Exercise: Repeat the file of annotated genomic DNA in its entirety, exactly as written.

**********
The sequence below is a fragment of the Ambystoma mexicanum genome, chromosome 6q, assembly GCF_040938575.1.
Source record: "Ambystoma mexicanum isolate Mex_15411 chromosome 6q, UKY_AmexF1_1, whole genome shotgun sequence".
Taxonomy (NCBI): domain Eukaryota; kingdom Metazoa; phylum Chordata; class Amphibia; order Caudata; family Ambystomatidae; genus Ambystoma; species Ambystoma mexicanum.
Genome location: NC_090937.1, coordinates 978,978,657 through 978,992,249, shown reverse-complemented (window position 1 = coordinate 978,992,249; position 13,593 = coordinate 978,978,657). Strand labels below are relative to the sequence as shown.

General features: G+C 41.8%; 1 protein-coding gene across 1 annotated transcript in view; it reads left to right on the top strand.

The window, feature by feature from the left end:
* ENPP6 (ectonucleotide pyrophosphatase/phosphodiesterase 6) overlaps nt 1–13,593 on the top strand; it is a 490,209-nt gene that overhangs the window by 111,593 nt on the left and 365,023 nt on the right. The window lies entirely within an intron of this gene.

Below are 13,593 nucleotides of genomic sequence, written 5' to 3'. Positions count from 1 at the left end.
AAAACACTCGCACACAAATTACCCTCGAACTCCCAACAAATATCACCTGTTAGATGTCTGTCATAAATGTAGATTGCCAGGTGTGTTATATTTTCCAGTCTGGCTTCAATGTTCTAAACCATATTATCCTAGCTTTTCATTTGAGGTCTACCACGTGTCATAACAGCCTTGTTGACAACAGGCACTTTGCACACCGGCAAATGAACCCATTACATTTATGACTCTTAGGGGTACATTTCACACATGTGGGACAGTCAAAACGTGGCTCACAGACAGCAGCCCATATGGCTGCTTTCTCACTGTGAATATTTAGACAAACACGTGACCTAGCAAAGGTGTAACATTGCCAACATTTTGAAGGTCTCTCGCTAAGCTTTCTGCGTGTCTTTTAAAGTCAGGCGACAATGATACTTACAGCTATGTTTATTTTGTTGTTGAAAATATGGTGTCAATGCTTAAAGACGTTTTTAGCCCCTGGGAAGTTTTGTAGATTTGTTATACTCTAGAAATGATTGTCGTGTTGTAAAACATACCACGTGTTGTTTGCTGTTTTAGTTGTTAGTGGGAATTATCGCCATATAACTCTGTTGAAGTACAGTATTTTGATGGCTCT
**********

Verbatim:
The sequence below is a fragment of the Ambystoma mexicanum genome, chromosome 6q, assembly GCF_040938575.1.
Source record: "Ambystoma mexicanum isolate Mex_15411 chromosome 6q, UKY_AmexF1_1, whole genome shotgun sequence".
Taxonomy (NCBI): domain Eukaryota; kingdom Metazoa; phylum Chordata; class Amphibia; order Caudata; family Ambystomatidae; genus Ambystoma; species Ambystoma mexicanum.
Genome location: NC_090937.1, coordinates 978,978,657 through 978,992,249, shown reverse-complemented (window position 1 = coordinate 978,992,249; position 13,593 = coordinate 978,978,657). Strand labels below are relative to the sequence as shown.

General features: G+C 41.8%; 1 protein-coding gene across 1 annotated transcript in view; it reads left to right on the top strand.

The window, feature by feature from the left end:
* ENPP6 (ectonucleotide pyrophosphatase/phosphodiesterase 6) overlaps nt 1–13,593 on the top strand; it is a 490,209-nt gene that overhangs the window by 111,593 nt on the left and 365,023 nt on the right. The window lies entirely within an intron of this gene.

Below are 13,593 nucleotides of genomic sequence, written 5' to 3'. Positions count from 1 at the left end.
AAAACACTCGCACACAAATTACCCTCGAACTCCCAACAAATATCACCTGTTAGATGTCTGTCATAAATGTAGATTGCCAGGTGTGTTATATTTTCCAGTCTGGCTTCAATGTTCTAAACCATATTATCCTAGCTTTTCATTTGAGGTCTACCACGTGTCATAACAGCCTTGTTGACAACAGGCACTTTGCACACCGGCAAATGAACCCATTACATTTATGACTCTTAGGGGTACATTTCACACATGTGGGACAGTCAAAACGTGGCTCACAGACAGCAGCCCATATGGCTGCTTTCTCACTGTGAATATTTAGACAAACACGTGACCTAGCAAAGGTGTAACATTGCCAACATTTTGAAGGTCTCTCGCTAAGCTTTCTGCGTGTCTTTTAAAGTCAGGCGACAATGATACTTACAGCTATGTTTATTTTGTTGTTGAAAATATGGTGTCAATGCTTAAAGACGTTTTTAGCCCCTGGGAAGTTTTGTAGATTTGTTATACTCTAGAAATGATTGTCGTGTTGTAAAACATACCACGTGTTGTTTGCTGTTTTAGTTGTTAGTGGGAATTATCGCCATATAACTCTGTTGAAGTACAGTATTTTGATGGCTCT